Storytelling is one of the most powerful tools leaders have when they aim to influence, teach, and inspire. Stories are as old as time. Ancient cultures, like tribes, used them to pass on traditions and wisdom to subsequent generations. Today, organizations use storytelling to provide immersive and engaging learning experiences.
What is it about storytelling that makes it an effective approach for learning?
The Learning Tribes team recently exhibited at the DevLearn conference & expo. The conference opened with a keynote titled, “What Makes a Captivating Story?” with Julie Snyder, the co-founder of Serial. Serial, a true-crime podcast, is one of the biggest stories in pop-culture history. Episodes of seasons one and two have been downloaded over 340 million times, establishing an ongoing world record. The podcast also won a Peabody award for its innovative telling of a long-form nonfiction story.
During the keynote, Snyder touched on the cultural impact Serial has created. The podcast has a cult-like following with thousands of conversations surrounding its stories in Reddit threads, Facebook groups, blogs, even copy-cat podcasts have formed. Their platform has connected millions of listeners in the short time it’s been in existence.
Works for everyone
Storytelling works for all learner types:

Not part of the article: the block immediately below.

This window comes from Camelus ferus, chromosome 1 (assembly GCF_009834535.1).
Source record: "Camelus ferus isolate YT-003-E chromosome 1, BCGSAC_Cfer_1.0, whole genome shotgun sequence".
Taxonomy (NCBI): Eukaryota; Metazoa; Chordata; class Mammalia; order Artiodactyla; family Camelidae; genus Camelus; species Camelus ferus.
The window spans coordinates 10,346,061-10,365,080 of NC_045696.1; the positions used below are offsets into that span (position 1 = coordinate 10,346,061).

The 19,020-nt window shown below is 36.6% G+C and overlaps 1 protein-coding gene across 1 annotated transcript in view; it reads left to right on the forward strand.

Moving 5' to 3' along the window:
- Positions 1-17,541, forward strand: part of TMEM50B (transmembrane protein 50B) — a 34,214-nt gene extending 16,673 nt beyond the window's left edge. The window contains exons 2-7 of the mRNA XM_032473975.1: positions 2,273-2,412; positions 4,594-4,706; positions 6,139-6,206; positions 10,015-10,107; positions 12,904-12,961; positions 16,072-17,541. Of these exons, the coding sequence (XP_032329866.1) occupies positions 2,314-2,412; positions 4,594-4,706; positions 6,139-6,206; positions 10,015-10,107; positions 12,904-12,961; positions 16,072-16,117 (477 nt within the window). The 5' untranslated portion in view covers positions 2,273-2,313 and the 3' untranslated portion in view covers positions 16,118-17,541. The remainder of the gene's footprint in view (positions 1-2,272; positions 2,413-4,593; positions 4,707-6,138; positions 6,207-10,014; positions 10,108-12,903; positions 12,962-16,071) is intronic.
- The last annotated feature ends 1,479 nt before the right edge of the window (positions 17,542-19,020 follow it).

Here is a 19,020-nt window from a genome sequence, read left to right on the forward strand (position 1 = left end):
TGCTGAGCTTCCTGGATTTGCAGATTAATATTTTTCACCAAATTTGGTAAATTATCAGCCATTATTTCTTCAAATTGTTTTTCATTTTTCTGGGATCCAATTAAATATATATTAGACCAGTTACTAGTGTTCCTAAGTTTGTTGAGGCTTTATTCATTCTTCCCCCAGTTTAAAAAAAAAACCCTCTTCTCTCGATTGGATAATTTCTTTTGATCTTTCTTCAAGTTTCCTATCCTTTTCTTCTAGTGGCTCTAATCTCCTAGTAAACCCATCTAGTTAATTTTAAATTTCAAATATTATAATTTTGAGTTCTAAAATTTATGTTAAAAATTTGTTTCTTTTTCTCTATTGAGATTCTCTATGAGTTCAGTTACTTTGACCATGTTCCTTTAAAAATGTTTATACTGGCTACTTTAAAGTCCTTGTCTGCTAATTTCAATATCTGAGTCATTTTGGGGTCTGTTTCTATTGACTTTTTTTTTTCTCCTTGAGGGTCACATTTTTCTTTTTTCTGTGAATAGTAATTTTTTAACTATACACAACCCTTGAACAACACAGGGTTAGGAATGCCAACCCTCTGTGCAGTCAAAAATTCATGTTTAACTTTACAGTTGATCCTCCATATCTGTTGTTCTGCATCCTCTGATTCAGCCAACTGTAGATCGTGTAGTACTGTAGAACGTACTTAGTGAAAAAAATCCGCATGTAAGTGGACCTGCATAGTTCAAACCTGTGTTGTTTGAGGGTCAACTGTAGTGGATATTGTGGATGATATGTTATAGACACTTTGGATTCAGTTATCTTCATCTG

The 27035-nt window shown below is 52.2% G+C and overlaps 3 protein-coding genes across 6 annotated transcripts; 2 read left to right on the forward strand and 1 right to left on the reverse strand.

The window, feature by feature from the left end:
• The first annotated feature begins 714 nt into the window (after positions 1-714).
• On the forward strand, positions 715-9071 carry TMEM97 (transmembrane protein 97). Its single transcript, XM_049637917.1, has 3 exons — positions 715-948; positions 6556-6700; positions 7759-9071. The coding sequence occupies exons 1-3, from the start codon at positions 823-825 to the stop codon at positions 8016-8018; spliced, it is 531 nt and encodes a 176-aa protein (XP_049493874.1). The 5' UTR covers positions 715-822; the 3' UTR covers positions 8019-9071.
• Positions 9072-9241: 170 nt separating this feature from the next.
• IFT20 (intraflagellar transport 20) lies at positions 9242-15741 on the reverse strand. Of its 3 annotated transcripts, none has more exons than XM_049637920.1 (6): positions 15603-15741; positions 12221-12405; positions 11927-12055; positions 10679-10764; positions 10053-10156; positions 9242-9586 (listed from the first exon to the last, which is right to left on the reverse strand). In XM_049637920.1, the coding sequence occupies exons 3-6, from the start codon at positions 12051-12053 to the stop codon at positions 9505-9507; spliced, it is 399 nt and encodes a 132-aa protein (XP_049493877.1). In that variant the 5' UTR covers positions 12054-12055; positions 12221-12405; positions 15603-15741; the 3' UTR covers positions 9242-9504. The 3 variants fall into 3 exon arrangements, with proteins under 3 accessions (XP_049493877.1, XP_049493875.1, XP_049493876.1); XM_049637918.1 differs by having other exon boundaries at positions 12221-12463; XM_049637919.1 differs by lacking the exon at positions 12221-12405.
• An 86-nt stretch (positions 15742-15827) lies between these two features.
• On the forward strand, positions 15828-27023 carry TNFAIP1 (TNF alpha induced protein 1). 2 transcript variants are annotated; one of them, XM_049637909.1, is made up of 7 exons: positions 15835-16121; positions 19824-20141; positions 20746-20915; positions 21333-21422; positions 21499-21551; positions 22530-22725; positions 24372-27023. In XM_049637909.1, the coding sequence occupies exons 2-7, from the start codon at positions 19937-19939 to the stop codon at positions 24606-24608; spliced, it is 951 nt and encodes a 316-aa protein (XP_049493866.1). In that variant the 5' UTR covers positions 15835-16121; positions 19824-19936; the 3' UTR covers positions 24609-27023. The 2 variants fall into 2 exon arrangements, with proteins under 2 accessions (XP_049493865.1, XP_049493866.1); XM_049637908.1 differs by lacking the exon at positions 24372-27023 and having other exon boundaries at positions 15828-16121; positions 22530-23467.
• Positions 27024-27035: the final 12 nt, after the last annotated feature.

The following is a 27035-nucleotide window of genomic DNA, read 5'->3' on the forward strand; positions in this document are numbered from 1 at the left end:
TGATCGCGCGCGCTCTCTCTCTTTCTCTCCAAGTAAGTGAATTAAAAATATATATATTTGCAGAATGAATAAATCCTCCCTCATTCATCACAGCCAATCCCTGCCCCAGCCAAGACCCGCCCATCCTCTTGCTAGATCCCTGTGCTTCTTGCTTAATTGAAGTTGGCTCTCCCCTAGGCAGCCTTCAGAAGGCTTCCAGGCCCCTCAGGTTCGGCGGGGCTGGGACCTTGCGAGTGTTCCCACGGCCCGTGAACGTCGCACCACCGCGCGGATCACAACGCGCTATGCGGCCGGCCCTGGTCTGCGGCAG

In any group, roughly 40 percent will be predominantly visual learners who learn best from videos, diagrams, or illustrations. Another 40 percent will be auditory, learning best through lectures and discussions. The remaining 20 percent are kinesthetic learners, who learn best by doing, experiencing, or feeling. Storytelling has aspects that work for all three types.
– Paul Smith, author of “Leader as Storyteller: 10 Reasons It Makes a Better Business Connection”
Our VP of Business Development, Dan Gizzi, hosted a session at DevLearn titled “Learning like Tribes.” Unlike the typical session structure, Dan took a storytelling approach to his presentation. He told the story of Kyle, a millennial sales executive, and his growth from team member to tribe member in his company. Our storytelling technique attracted a lot of eventgoers from different backgrounds and learning styles to engage with us.
Humans are driven by emotion, then rationality. Stories activate parts in the brain, called neural coupling, which allows the listener to turn the story into their own ideas and experience. Dopamine is also released by the brain when it experiences an emotional moment because it makes it easier to remember with accuracy. For these reasons, facts are 20 times more likely to be remembered if they’re part of a story.
Stories connect listeners, resonate with all types of learners, and if captivating, can trigger emotions that help the stories stick with learners long-term. Make sure you’re leveraging this powerful tool for your learning initiatives.
To read more about our DevLearn experience and our “Learning like Tribes” session, visit our blog.